I personally agree,Communication begins when the sender of a message encodes the message. This means the sender translates his or her thoughts and feelings into words, gestures, facial expressions, and so on. The sender then transmits the encoded message by writing, speaking, or other personal contact. If communication works properly, the intended audience receives the message and is able to decode, or interpret, it correctly. Of course, mistakes do occur.
In the majority of cases, a speaker is espousing his/her beliefs, and, for the most part, being paid to do so. Although I'm not very trusting of politicians, they do pander to their audiences. These speakers employ half-truths, deceptions, and all manner of nonsense to achieve certain ends. ALL speakers must be held accountable for their message.
A message cannot stand on its own merits - the speaker is it's amplifier. Anyone could read a script, and indeed many people do read scripted public statements all the time that they never personally penned, but when we hear an original idea coming form the author's mouth it gains credence simply because more work was put into it. If we took disassociation to the logical extreme then something as grandiose as religious texts with familiar religious icons would be pointless - or in other words...why would Jesus matter?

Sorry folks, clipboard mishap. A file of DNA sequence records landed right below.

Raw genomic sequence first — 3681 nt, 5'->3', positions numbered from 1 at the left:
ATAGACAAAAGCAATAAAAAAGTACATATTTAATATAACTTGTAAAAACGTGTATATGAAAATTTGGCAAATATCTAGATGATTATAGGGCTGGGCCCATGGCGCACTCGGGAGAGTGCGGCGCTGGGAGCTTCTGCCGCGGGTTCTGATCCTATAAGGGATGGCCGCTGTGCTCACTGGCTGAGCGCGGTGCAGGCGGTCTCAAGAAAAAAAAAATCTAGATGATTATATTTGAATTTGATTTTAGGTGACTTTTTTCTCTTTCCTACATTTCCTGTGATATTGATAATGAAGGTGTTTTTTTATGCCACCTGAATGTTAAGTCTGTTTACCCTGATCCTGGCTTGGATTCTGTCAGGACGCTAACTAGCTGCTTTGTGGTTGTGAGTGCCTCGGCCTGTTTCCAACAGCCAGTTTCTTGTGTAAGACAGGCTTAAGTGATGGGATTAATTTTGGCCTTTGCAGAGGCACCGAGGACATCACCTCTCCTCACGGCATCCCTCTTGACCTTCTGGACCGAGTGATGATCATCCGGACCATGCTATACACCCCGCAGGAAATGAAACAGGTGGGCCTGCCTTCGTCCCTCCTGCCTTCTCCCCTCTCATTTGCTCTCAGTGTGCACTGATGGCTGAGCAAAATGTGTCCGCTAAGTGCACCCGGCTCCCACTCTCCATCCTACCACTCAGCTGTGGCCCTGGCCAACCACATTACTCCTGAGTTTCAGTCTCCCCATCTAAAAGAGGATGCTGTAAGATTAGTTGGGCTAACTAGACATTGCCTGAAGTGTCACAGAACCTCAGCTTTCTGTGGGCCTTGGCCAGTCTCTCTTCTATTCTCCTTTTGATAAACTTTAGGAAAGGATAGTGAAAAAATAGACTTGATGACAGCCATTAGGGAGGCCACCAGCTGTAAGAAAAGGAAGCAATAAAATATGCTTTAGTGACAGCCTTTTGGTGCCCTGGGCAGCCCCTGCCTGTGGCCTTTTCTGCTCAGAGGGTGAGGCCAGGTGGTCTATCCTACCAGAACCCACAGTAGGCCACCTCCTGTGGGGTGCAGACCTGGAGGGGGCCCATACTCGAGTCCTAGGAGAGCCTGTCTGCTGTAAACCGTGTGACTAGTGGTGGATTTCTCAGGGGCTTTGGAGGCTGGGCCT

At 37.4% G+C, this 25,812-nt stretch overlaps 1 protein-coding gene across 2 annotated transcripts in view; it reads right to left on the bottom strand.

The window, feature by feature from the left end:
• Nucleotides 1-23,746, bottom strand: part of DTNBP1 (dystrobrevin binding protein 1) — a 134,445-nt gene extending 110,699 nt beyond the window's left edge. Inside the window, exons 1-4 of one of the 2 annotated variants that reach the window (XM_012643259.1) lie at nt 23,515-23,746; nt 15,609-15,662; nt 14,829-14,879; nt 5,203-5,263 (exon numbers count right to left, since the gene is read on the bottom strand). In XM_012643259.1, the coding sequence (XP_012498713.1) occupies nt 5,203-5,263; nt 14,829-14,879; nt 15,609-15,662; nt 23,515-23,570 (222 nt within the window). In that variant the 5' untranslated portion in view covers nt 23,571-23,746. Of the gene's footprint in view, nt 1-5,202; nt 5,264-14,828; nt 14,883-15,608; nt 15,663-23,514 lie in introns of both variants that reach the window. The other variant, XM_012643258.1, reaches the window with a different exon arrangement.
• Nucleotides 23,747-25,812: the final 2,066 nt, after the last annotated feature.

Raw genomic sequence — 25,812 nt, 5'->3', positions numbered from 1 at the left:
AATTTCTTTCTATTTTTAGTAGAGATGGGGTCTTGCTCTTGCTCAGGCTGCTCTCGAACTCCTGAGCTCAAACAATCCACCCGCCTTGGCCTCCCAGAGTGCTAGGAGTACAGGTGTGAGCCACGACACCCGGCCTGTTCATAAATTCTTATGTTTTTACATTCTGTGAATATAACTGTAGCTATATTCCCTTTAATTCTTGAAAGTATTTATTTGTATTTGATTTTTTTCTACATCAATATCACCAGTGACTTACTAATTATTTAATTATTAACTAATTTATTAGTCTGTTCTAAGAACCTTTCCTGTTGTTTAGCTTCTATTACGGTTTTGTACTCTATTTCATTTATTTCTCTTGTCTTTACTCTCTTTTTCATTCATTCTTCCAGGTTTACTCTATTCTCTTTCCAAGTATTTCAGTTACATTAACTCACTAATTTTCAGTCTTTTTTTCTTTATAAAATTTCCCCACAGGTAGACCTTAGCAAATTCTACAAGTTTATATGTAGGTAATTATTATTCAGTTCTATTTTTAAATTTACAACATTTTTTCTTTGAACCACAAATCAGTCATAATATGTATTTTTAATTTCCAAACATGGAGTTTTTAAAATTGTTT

If we disassociated the message from the speaker, then what is the point of listening to them? It means you don't take them serious. Some people do mix up their message, but you can usually tell that the person was struggling with what they were trying to say. That is when you give them the benefit of the doubt if you like what they are trying to say. If you do not like what they are trying to say, one might ask them to give a clarification to their message.
I don't feel that we should separate the message from the speaker. As an example, a lot of people are willing to forgive celebrities if they say something really outlandish, racist, or bigoted. We need to realize that what people say is a reflection of who they really are. We sometimes use this as an excuse because we really like someone and don't want to stop buying their albums, or whatever. But we should hold people accountable for what they say.